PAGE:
Although it is a cliché, I have found time and again that the jungle telegraph not only exists but is extremely efficient and accurate. No matter how remote the village, society, or culture, news of the arrival of an outsider always precedes the actual visitor. So, it was in this case. While our dirt road quickly deteriorated into an overgrown path so dense it was almost nighttime dark, children started appearing out of the thick jungle foliage. They ran alongside us, sliding their outstretched hand across my own, or fist-bumping me on the run—which caused me to wonder just how remote we could be if they knew about fist-bumping?
After a few miles, we entered a village clearing where on open-air school room was quickly filling with children. Nok stopped the tuk-tuk, turned to me, and said as if asking a question, “You teach them something, OK?” He had ambushed me, but not only did I not mind, I was flattered. I looked around at the eager faces and it hit me that I might very well be the first outsider some of these kids had encountered. Nok told me the village had built the makeshift classroom, stocking it with plastic chairs and a donated blackboard. Parents took turns imparting what they knew to the kids but there were no actual teachers.
I was at once honored and terrified. What could I give them of any value? I was not a teacher, but the hungry faces watching me suddenly turned me into one. Improvising on the spot, I drew an outline of the United States. This did not register with any of them. Next, I tried to draw a facsimile of the world. That got me nowhere also. Finally, I just told them that I had come from many days of walking to the west. They understood that.
By now some parents had gathered and I realized they were as anxious for information as their children. One at a time, hands were raised to be called on and Nok translated. Their questions were all personal. Did I have family? Why was I traveling without them? What was I doing there? For people who rarely left their village, travel for pleasure was beyond their comprehension. The children all wanted to know about my own children and were dumbfounded when I said I did not have any of my own.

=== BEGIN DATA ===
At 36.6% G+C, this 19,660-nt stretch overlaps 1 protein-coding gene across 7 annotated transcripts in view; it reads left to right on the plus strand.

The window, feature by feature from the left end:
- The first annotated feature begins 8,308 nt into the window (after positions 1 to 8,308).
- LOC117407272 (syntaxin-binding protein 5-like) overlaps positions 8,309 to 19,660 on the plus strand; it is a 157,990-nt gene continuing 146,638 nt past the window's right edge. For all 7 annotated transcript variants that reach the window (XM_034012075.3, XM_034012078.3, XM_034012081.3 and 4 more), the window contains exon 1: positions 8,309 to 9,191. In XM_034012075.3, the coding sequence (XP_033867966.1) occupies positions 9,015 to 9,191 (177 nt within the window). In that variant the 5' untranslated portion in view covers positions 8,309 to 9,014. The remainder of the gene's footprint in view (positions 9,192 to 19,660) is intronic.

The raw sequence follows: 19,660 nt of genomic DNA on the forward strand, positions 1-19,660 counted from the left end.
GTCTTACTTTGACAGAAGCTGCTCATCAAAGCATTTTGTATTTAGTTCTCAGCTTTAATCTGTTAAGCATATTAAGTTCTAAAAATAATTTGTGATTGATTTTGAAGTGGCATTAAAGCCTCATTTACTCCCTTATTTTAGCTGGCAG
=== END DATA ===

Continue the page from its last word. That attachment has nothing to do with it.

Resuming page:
I quickly realized that the only chance I had as a teacher was to keep it simple, so I showed them photos of my wife and dog. Then things began to flow. We talked about family and dreams, which for most of them extended no farther than the boundary of their village. One small girl showed me an ancient magazine with a photo of a female doctor in it and told me she wanted to be like the lady in the picture. I told stories about my travels and places I had seen in the world and they sat and listened, open-mouthed. I hoped it made some sense to them. Even if they learned nothing, I felt that I had entertained them, so as far as I was concerned, it was a perfect day.
When the shadows began to grow long, Nok said it was time to go and thanked me profusely for speaking with the children. He told me that he had brought only one other client to his village, a teacher from France who had obliged them with a lesson. When I asked why he had brought me, he said, “You very different,” and I took that as a great compliment. Back at my hotel, I told him it was I who needed to thank him for such a day.
About a month after I returned home, I received an email from a woman I had never heard of. It seems that she teaches at a school a few miles from Nok’s village. She had gotten my address from Nok because recently a handful of children from his village had started walking to her school, when they had never done that before. Their round trek was several miles.
She wrote me that when she asked the children why they had suddenly started walking to her school, they told her that they wanted to learn things like the “American” man had told them.
Reading her words, I was instantly transported back to that jungle schoolroom, those earnest students, their impassioned questions. And I thought: Sometimes our journeys have detours we could never have imagined when we began—and sometimes these become our most precious souvenirs.